Common Snapshots

Question about common snapshots when doing incremental transfer. Does the requirement for a common snapshot mean in reality that you always need to keep the first snapshot in the source location? If this needs to be kept indefinitely to avoid having to destroy the target datasets and do a new full transfer will it not possibly grow quite large with time?

I’m replicating snapshots to a backup-server so that I’m not filling up my main server with a lot of snapshot data, but if I still need to to keep the first snapshot on the main server I guess it does not really matter.

Suppose you do:

zfs snapshot main/b@1
zfs send main/b@1 | zfs recv bkup/b
zfs snapshot main/b@2
zfs send -i main/b@1 main/b@2 | zfs recv bkup/b

Now b@1 and b@2 exist on both pools.

Now we are at a point where your question becomes relevant.

zfs snapshot main/b@3

To replicate the incremental changes between b@2 and b@3

zfs send -i main/b@2 main/b@3 | zfs recv bkup/b

When this is done, the b@1 on either pool is not relevant in either pool: it would be fine for it to have been deleted earlier in main and/or bkup.

One final note on common snapshots: the most important common snapshot isn’t the oldest common snapshot, it’s the newest common snapshot.

Let’s say you’ve got three snapshots on your source: @0, @99, and @100. And your target has @1 through @98. There are no common snapshots, so you can’t incrementally replicate between the two.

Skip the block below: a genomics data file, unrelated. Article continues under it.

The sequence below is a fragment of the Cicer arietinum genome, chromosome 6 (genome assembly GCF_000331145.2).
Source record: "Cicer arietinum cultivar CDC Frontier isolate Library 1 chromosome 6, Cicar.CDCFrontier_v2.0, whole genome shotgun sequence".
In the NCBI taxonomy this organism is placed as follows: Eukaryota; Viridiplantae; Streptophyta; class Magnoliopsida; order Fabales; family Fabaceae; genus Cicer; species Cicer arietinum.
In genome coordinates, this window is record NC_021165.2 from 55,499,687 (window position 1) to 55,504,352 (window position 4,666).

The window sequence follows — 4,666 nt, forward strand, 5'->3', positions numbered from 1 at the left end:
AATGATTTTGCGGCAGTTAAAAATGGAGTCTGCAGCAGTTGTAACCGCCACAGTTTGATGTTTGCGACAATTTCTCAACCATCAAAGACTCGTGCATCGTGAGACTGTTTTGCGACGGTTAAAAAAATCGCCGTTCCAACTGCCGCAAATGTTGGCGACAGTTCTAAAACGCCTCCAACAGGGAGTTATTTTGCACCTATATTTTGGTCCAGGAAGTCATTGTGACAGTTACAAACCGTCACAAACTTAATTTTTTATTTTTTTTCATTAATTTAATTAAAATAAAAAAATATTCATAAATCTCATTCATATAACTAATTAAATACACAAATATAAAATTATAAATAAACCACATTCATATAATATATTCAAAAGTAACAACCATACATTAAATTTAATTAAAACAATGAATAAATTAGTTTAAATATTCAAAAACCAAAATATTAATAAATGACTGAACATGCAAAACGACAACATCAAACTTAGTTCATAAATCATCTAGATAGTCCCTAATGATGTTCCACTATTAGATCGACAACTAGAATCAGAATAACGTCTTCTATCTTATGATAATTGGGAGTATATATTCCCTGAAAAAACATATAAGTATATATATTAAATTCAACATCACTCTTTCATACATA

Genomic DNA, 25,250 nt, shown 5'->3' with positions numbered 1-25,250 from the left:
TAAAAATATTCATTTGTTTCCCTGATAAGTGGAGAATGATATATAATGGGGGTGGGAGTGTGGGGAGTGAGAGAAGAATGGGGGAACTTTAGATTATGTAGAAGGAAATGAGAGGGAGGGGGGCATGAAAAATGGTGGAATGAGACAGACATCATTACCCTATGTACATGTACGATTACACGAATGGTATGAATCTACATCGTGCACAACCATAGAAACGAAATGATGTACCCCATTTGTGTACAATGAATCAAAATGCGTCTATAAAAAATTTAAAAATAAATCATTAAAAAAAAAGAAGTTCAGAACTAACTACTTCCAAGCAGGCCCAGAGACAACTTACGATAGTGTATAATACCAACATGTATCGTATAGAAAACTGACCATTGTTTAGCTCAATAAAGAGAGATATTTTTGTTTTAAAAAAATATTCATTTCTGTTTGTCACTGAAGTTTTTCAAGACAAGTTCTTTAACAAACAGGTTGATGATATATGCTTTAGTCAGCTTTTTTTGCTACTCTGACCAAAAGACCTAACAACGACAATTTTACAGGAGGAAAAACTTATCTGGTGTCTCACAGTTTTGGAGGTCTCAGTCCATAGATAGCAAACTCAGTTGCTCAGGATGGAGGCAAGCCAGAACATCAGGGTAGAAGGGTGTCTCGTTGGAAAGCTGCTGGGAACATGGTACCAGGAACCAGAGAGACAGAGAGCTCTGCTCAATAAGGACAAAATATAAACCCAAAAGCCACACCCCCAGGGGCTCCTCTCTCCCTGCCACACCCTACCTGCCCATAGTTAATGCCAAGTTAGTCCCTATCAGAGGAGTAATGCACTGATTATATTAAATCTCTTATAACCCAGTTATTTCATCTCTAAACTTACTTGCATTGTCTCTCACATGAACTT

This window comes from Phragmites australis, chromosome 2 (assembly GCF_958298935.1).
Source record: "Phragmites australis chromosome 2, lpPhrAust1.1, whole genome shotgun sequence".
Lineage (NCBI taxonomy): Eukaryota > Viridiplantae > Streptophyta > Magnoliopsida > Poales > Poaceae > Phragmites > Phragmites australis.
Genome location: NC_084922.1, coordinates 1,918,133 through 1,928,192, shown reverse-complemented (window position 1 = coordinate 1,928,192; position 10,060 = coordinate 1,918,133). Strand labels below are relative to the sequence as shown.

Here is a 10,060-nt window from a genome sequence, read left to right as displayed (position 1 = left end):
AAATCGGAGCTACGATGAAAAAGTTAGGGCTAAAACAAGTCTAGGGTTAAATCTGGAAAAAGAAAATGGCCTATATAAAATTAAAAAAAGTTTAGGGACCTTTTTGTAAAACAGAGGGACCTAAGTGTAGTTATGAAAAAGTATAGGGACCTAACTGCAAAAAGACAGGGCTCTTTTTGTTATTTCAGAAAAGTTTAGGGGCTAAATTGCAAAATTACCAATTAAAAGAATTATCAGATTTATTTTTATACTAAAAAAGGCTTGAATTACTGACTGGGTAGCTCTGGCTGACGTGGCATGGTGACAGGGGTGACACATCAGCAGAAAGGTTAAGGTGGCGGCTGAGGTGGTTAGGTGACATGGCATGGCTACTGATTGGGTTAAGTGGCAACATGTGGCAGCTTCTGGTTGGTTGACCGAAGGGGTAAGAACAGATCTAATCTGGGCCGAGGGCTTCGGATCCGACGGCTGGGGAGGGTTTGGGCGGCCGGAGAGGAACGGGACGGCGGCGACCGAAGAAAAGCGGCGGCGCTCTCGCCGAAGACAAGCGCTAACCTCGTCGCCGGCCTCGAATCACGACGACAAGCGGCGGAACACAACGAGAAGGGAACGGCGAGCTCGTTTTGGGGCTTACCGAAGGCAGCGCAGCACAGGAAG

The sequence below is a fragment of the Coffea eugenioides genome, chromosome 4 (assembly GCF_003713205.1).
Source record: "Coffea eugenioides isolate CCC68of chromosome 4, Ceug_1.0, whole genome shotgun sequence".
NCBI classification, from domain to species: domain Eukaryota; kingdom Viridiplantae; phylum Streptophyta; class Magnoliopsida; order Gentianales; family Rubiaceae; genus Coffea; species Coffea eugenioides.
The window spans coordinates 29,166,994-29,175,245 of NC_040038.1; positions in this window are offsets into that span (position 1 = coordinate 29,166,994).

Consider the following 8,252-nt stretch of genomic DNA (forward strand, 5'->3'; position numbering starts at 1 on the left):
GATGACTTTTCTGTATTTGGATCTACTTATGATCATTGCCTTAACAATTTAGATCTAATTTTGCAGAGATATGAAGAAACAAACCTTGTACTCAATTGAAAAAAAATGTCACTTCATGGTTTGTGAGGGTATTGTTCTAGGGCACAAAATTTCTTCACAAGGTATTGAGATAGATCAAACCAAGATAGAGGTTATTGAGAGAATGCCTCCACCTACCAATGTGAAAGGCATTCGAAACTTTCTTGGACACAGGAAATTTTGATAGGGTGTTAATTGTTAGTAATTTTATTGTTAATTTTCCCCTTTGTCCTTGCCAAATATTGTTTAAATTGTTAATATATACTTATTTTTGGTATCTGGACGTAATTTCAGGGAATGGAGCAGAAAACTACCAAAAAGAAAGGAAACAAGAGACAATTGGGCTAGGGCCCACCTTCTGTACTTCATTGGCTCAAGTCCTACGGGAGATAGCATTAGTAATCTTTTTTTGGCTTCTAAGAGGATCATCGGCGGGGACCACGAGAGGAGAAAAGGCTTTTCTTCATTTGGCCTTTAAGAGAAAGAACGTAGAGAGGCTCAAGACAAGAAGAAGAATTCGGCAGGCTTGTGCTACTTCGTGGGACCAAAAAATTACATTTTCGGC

But what if we change it up a bit, and say that we’ve got the same @0, @99, and @100 on the source (we destroyed all the rest in a fit of housecleaning), but we’ve got @0-@98 on the target. We can incrementally replicate, since the two have @0 in common… but in order to do so, the target has to destroy all the snapshots and all the data newer than @0 before it can begin!

On the other hand, if we’ve got @0, @99, and @100 on the source and @0-@99 on the target, our most recent common snapshot is @99, and the target doesn’t need to start from @0 (the oldest common snapshot)—it can start directly from @99 without having to destroy any local data first, so it completes enormously faster.

Summing up @mgerdts answer, basically zfs needs a reference point in order to do an incremental sync.

If it doesn’t have that it becomes impossible for zfs to know which blocks have already been transferred and which haven’t.

As long as they have a common snapshot it will work fine. You don’t need to always keep the first snapshot in the chain.